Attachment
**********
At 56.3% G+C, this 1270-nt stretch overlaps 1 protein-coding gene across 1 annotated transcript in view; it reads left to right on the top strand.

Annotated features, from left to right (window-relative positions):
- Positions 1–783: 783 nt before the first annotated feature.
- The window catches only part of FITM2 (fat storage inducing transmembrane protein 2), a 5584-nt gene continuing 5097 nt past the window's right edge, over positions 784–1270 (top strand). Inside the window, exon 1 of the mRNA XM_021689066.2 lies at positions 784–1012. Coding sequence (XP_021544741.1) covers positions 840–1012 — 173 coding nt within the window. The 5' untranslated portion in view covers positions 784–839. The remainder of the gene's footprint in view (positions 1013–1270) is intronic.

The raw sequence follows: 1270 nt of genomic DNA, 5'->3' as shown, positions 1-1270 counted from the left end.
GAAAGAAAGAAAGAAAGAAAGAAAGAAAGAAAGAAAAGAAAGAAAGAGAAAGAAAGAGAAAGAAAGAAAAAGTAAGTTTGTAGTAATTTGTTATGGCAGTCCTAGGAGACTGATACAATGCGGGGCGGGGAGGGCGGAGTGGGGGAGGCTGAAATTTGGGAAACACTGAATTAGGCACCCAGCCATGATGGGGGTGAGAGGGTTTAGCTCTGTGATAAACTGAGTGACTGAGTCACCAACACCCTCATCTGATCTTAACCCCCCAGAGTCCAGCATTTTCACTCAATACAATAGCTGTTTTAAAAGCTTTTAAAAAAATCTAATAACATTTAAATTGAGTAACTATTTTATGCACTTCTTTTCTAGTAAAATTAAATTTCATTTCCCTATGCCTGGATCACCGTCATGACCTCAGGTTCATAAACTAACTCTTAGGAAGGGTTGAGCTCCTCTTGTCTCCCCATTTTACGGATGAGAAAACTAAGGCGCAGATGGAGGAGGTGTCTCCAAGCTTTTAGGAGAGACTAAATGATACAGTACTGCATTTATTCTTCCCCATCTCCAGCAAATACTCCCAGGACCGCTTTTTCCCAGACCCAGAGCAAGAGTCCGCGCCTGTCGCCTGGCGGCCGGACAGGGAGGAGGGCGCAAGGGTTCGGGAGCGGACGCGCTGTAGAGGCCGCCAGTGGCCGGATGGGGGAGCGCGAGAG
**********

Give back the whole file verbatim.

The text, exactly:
At 56.3% G+C, this 1270-nt stretch overlaps 1 protein-coding gene across 1 annotated transcript in view; it reads left to right on the top strand.

Annotated features, from left to right (window-relative positions):
- Positions 1–783: 783 nt before the first annotated feature.
- The window catches only part of FITM2 (fat storage inducing transmembrane protein 2), a 5584-nt gene continuing 5097 nt past the window's right edge, over positions 784–1270 (top strand). Inside the window, exon 1 of the mRNA XM_021689066.2 lies at positions 784–1012. Coding sequence (XP_021544741.1) covers positions 840–1012 — 173 coding nt within the window. The 5' untranslated portion in view covers positions 784–839. The remainder of the gene's footprint in view (positions 1013–1270) is intronic.

The raw sequence follows: 1270 nt of genomic DNA, 5'->3' as shown, positions 1-1270 counted from the left end.
GAAAGAAAGAAAGAAAGAAAGAAAGAAAGAAAGAAAAGAAAGAAAGAGAAAGAAAGAGAAAGAAAGAAAAAGTAAGTTTGTAGTAATTTGTTATGGCAGTCCTAGGAGACTGATACAATGCGGGGCGGGGAGGGCGGAGTGGGGGAGGCTGAAATTTGGGAAACACTGAATTAGGCACCCAGCCATGATGGGGGTGAGAGGGTTTAGCTCTGTGATAAACTGAGTGACTGAGTCACCAACACCCTCATCTGATCTTAACCCCCCAGAGTCCAGCATTTTCACTCAATACAATAGCTGTTTTAAAAGCTTTTAAAAAAATCTAATAACATTTAAATTGAGTAACTATTTTATGCACTTCTTTTCTAGTAAAATTAAATTTCATTTCCCTATGCCTGGATCACCGTCATGACCTCAGGTTCATAAACTAACTCTTAGGAAGGGTTGAGCTCCTCTTGTCTCCCCATTTTACGGATGAGAAAACTAAGGCGCAGATGGAGGAGGTGTCTCCAAGCTTTTAGGAGAGACTAAATGATACAGTACTGCATTTATTCTTCCCCATCTCCAGCAAATACTCCCAGGACCGCTTTTTCCCAGACCCAGAGCAAGAGTCCGCGCCTGTCGCCTGGCGGCCGGACAGGGAGGAGGGCGCAAGGGTTCGGGAGCGGACGCGCTGTAGAGGCCGCCAGTGGCCGGATGGGGGAGCGCGAGAG